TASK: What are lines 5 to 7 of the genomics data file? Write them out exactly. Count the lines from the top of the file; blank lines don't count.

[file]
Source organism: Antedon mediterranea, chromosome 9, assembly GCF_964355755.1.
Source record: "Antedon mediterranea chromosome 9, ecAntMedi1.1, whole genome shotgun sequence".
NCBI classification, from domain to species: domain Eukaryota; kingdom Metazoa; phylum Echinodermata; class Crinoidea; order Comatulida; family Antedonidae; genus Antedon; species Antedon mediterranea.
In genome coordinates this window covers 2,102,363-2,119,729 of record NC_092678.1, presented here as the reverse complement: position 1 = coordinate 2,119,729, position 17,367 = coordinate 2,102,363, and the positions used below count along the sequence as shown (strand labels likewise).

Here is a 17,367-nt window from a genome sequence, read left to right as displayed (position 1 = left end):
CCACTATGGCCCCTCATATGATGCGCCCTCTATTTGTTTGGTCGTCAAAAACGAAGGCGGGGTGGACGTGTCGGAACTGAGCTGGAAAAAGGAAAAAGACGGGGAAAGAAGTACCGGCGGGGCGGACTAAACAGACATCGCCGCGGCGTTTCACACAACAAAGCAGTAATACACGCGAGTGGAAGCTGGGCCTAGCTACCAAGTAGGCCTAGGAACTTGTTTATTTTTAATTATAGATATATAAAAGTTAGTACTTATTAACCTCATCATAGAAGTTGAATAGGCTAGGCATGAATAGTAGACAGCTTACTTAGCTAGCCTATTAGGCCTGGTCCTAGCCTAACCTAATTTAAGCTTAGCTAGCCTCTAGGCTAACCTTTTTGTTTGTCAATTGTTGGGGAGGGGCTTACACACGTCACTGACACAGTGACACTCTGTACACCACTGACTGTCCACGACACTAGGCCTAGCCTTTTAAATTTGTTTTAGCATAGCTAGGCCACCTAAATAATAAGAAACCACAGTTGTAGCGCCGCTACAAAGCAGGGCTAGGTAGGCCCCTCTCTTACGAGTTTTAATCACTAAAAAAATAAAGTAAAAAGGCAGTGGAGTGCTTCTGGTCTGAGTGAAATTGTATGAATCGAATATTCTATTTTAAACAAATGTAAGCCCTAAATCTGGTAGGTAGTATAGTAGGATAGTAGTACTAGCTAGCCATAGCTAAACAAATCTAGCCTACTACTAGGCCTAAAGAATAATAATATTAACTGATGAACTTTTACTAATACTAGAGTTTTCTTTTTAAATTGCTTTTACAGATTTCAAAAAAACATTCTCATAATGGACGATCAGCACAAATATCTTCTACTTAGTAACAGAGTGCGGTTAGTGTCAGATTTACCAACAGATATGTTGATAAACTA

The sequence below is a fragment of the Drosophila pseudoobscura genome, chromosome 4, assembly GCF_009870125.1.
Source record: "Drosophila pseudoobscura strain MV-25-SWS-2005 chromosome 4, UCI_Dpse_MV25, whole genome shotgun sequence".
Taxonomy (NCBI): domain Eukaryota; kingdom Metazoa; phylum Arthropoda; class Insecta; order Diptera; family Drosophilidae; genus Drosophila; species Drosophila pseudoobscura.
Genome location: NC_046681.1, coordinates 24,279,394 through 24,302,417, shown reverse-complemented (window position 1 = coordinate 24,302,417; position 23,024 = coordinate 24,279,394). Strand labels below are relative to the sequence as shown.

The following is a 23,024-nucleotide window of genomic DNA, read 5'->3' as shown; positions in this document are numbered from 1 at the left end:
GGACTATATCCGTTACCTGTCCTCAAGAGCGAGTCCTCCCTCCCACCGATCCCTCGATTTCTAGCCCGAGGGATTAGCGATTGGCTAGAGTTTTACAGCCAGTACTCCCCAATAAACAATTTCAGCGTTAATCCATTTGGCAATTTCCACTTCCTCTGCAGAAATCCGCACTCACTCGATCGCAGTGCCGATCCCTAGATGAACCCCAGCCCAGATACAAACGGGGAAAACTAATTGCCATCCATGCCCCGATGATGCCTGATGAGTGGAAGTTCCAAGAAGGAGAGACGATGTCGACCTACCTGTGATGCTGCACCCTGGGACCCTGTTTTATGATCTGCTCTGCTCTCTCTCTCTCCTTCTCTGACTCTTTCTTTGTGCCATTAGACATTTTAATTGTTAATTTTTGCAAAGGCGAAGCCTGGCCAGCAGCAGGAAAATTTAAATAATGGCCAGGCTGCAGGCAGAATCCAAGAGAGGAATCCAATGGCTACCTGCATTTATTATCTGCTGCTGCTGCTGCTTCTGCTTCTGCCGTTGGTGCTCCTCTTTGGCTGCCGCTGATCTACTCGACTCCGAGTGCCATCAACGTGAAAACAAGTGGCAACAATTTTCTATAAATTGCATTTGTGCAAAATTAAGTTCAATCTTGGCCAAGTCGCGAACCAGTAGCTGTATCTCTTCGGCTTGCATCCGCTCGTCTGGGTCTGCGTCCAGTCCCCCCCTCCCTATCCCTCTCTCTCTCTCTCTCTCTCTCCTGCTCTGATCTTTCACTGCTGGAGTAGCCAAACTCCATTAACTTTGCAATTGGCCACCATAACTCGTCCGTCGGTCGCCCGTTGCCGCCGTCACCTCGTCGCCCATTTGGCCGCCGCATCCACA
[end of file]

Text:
Here is a 17,367-nt window from a genome sequence, read left to right as displayed (position 1 = left end):
CCACTATGGCCCCTCATATGATGCGCCCTCTATTTGTTTGGTCGTCAAAAACGAAGGCGGGGTGGACGTGTCGGAACTGAGCTGGAAAAAGGAAAAAGACGGGGAAAGAAGTACCGGCGGGGCGGACTAAACAGACATCGCCGCGGCGTTTCACACAACAAAGCAGTAATACACGCGAGTGGAAGCTGGGCCTAGCTACCAAGTAGGCCTAGGAACTTGTTTATTTTTAATTATAGATATATAAAAGTTAGTACTTATTAACCTCATCATAGAAGTTGAATAGGCTAGGCATGAATAGTAGACAGCTTACTTAGCTAGCCTATTAGGCCTGGTCCTAGCCTAACCTAATTTAAGCTTAGCTAGCCTCTAGGCTAACCTTTTTGTTTGTCAATTGTTGGGGAGGGGCTTACACACGTCACTGACACAGTGACACTCTGTACACCACTGACTGTCCACGACACTAGGCCTAGCCTTTTAAATTTGTTTTAGCATAGCTAGGCCACCTAAATAATAAGAAACCACAGTTGTAGCGCCGCTACAAAGCAGGGCTAGGTAGGCCCCTCTCTTACGAGTTTTAATCACTAAAAAAATAAAGTAAAAAGGCAGTGGAGTGCTTCTGGTCTGAGTGAAATTGTATGAATCGAATATTCTATTTTAAACAAATGTAAGCCCTAAATCTGGTAGGTAGTATAGTAGGATAGTAGTACTAGCTAGCCATAGCTAAACAAATCTAGCCTACTACTAGGCCTAAAGAATAATAATATTAACTGATGAACTTTTACTAATACTAGAGTTTTCTTTTTAAATTGCTTTTACAGATTTCAAAAAAACATTCTCATAATGGACGATCAGCACAAATATCTTCTACTTAGTAACAGAGTGCGGTTAGTGTCAGATTTACCAACAGATATGTTGATAAACTA

The sequence below is a fragment of the Drosophila pseudoobscura genome, chromosome 4, assembly GCF_009870125.1.